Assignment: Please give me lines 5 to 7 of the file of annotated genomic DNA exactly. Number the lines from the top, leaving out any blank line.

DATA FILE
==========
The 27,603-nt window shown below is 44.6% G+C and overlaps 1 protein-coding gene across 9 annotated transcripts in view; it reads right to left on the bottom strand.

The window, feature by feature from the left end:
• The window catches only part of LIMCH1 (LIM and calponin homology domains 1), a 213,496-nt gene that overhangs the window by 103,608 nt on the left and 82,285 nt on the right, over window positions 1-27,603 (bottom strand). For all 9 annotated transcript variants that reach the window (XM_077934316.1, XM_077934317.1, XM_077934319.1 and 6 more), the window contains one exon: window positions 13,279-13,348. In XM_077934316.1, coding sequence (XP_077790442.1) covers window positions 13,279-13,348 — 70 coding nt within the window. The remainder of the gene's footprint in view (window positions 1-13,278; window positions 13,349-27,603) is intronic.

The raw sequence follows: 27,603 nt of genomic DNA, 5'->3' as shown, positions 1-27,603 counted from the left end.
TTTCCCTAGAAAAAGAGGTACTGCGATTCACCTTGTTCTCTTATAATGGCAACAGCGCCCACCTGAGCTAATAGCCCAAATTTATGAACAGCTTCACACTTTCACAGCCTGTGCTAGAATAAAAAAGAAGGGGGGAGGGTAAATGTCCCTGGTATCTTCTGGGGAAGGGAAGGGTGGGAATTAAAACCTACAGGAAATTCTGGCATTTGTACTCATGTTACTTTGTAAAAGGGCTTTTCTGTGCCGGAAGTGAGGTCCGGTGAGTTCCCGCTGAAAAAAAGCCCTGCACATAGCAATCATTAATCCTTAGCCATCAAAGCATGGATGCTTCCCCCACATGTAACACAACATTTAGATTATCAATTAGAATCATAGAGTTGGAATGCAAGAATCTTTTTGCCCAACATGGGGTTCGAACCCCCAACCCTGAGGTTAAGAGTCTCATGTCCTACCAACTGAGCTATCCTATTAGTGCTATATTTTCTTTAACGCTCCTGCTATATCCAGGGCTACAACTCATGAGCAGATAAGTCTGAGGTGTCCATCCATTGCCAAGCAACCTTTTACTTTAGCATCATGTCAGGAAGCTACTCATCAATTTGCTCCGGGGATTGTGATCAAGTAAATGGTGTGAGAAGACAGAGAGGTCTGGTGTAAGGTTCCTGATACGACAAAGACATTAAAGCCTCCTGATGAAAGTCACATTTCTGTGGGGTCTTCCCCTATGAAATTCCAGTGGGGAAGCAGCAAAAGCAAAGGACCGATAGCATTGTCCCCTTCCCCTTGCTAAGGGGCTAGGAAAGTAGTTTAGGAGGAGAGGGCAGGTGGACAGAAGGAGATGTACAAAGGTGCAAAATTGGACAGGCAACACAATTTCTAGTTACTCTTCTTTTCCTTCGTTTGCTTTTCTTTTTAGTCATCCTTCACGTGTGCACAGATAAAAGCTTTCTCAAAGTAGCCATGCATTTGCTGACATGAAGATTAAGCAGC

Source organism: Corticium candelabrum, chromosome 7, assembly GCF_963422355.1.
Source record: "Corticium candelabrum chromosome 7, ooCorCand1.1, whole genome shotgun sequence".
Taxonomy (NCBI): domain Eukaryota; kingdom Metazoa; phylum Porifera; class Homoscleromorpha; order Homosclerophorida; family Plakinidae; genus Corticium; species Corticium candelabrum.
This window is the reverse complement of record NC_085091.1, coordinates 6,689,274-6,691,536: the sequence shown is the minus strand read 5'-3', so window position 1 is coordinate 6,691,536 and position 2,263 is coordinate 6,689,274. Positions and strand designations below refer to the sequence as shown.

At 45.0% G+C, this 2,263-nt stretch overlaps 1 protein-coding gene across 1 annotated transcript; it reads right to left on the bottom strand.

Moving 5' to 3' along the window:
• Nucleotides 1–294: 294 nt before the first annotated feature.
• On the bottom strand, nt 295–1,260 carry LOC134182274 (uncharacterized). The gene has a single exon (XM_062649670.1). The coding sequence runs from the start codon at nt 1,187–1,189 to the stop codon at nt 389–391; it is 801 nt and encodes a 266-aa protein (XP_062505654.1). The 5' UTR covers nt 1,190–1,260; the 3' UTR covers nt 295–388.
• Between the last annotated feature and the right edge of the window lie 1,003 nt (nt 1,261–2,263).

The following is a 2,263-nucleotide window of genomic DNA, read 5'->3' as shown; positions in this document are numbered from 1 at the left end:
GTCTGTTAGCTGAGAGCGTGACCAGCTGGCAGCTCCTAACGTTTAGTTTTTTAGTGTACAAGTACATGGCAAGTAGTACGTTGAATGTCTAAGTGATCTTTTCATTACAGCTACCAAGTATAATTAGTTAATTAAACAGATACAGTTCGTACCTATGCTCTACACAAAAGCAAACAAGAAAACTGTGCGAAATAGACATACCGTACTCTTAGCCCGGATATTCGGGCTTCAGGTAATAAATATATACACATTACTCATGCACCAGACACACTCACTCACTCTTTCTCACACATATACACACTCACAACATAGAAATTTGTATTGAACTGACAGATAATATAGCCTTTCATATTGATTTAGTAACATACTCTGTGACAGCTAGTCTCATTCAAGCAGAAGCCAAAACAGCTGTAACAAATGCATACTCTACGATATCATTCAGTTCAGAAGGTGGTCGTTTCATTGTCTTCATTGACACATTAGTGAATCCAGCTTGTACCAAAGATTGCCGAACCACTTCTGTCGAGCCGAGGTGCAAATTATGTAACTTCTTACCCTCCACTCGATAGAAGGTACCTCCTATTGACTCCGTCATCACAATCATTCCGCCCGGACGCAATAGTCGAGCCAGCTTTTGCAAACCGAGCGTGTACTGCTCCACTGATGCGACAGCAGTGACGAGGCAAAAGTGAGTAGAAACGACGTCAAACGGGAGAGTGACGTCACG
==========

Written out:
TTTCCCTAGAAAAAGAGGTACTGCGATTCACCTTGTTCTCTTATAATGGCAACAGCGCCCACCTGAGCTAATAGCCCAAATTTATGAACAGCTTCACACTTTCACAGCCTGTGCTAGAATAAAAAAGAAGGGGGGAGGGTAAATGTCCCTGGTATCTTCTGGGGAAGGGAAGGGTGGGAATTAAAACCTACAGGAAATTCTGGCATTTGTACTCATGTTACTTTGTAAAAGGGCTTTTCTGTGCCGGAAGTGAGGTCCGGTGAGTTCCCGCTGAAAAAAAGCCCTGCACATAGCAATCATTAATCCTTAGCCATCAAAGCATGGATGCTTCCCCCACATGTAACACAACATTTAGATTATCAATTAGAATCATAGAGTTGGAATGCAAGAATCTTTTTGCCCAACATGGGGTTCGAACCCCCAACCCTGAGGTTAAGAGTCTCATGTCCTACCAACTGAGCTATCCTATTAGTGCTATATTTTCTTTAACGCTCCTGCTATATCCAGGGCTACAACTCATGAGCAGATAAGTCTGAGGTGTCCATCCATTGCCAAGCAACCTTTTACTTTAGCATCATGTCAGGAAGCTACTCATCAATTTGCTCCGGGGATTGTGATCAAGTAAATGGTGTGAGAAGACAGAGAGGTCTGGTGTAAGGTTCCTGATACGACAAAGACATTAAAGCCTCCTGATGAAAGTCACATTTCTGTGGGGTCTTCCCCTATGAAATTCCAGTGGGGAAGCAGCAAAAGCAAAGGACCGATAGCATTGTCCCCTTCCCCTTGCTAAGGGGCTAGGAAAGTAGTTTAGGAGGAGAGGGCAGGTGGACAGAAGGAGATGTACAAAGGTGCAAAATTGGACAGGCAACACAATTTCTAGTTACTCTTCTTTTCCTTCGTTTGCTTTTCTTTTTAGTCATCCTTCACGTGTGCACAGATAAAAGCTTTCTCAAAGTAGCCATGCATTTGCTGACATGAAGATTAAGCAGC

Source organism: Corticium candelabrum, chromosome 7, assembly GCF_963422355.1.
Source record: "Corticium candelabrum chromosome 7, ooCorCand1.1, whole genome shotgun sequence".